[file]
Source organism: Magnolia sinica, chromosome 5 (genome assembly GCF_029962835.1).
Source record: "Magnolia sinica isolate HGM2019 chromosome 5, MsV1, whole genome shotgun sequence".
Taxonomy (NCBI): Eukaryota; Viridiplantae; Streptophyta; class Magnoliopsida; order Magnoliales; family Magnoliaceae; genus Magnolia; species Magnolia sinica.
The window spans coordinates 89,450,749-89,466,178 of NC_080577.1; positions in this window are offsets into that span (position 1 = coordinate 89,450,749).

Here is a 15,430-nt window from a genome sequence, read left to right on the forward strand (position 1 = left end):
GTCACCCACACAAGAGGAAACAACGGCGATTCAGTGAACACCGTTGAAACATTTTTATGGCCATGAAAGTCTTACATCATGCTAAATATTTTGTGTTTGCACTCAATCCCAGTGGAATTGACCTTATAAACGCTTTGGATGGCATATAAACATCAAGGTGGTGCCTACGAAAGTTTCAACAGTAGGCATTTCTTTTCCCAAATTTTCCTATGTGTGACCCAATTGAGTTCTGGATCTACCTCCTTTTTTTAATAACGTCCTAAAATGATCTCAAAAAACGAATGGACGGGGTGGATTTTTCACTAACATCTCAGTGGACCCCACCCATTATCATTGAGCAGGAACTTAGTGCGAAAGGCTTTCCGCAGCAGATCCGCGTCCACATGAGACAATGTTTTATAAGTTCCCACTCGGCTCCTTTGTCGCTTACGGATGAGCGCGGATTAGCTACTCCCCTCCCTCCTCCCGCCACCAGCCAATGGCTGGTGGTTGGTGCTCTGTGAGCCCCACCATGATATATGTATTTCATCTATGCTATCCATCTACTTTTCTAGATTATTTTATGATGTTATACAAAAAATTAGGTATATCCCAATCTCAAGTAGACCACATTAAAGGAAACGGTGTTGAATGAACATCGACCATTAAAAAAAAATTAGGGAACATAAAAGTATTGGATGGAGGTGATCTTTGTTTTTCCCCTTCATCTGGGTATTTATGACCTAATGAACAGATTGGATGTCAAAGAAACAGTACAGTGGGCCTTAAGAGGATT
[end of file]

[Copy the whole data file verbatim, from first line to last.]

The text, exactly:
Source organism: Magnolia sinica, chromosome 5 (genome assembly GCF_029962835.1).
Source record: "Magnolia sinica isolate HGM2019 chromosome 5, MsV1, whole genome shotgun sequence".
Taxonomy (NCBI): Eukaryota; Viridiplantae; Streptophyta; class Magnoliopsida; order Magnoliales; family Magnoliaceae; genus Magnolia; species Magnolia sinica.
The window spans coordinates 89,450,749-89,466,178 of NC_080577.1; positions in this window are offsets into that span (position 1 = coordinate 89,450,749).

Here is a 15,430-nt window from a genome sequence, read left to right on the forward strand (position 1 = left end):
GTCACCCACACAAGAGGAAACAACGGCGATTCAGTGAACACCGTTGAAACATTTTTATGGCCATGAAAGTCTTACATCATGCTAAATATTTTGTGTTTGCACTCAATCCCAGTGGAATTGACCTTATAAACGCTTTGGATGGCATATAAACATCAAGGTGGTGCCTACGAAAGTTTCAACAGTAGGCATTTCTTTTCCCAAATTTTCCTATGTGTGACCCAATTGAGTTCTGGATCTACCTCCTTTTTTTAATAACGTCCTAAAATGATCTCAAAAAACGAATGGACGGGGTGGATTTTTCACTAACATCTCAGTGGACCCCACCCATTATCATTGAGCAGGAACTTAGTGCGAAAGGCTTTCCGCAGCAGATCCGCGTCCACATGAGACAATGTTTTATAAGTTCCCACTCGGCTCCTTTGTCGCTTACGGATGAGCGCGGATTAGCTACTCCCCTCCCTCCTCCCGCCACCAGCCAATGGCTGGTGGTTGGTGCTCTGTGAGCCCCACCATGATATATGTATTTCATCTATGCTATCCATCTACTTTTCTAGATTATTTTATGATGTTATACAAAAAATTAGGTATATCCCAATCTCAAGTAGACCACATTAAAGGAAACGGTGTTGAATGAACATCGACCATTAAAAAAAAATTAGGGAACATAAAAGTATTGGATGGAGGTGATCTTTGTTTTTCCCCTTCATCTGGGTATTTATGACCTAATGAACAGATTGGATGTCAAAGAAACAGTACAGTGGGCCTTAAGAGGATT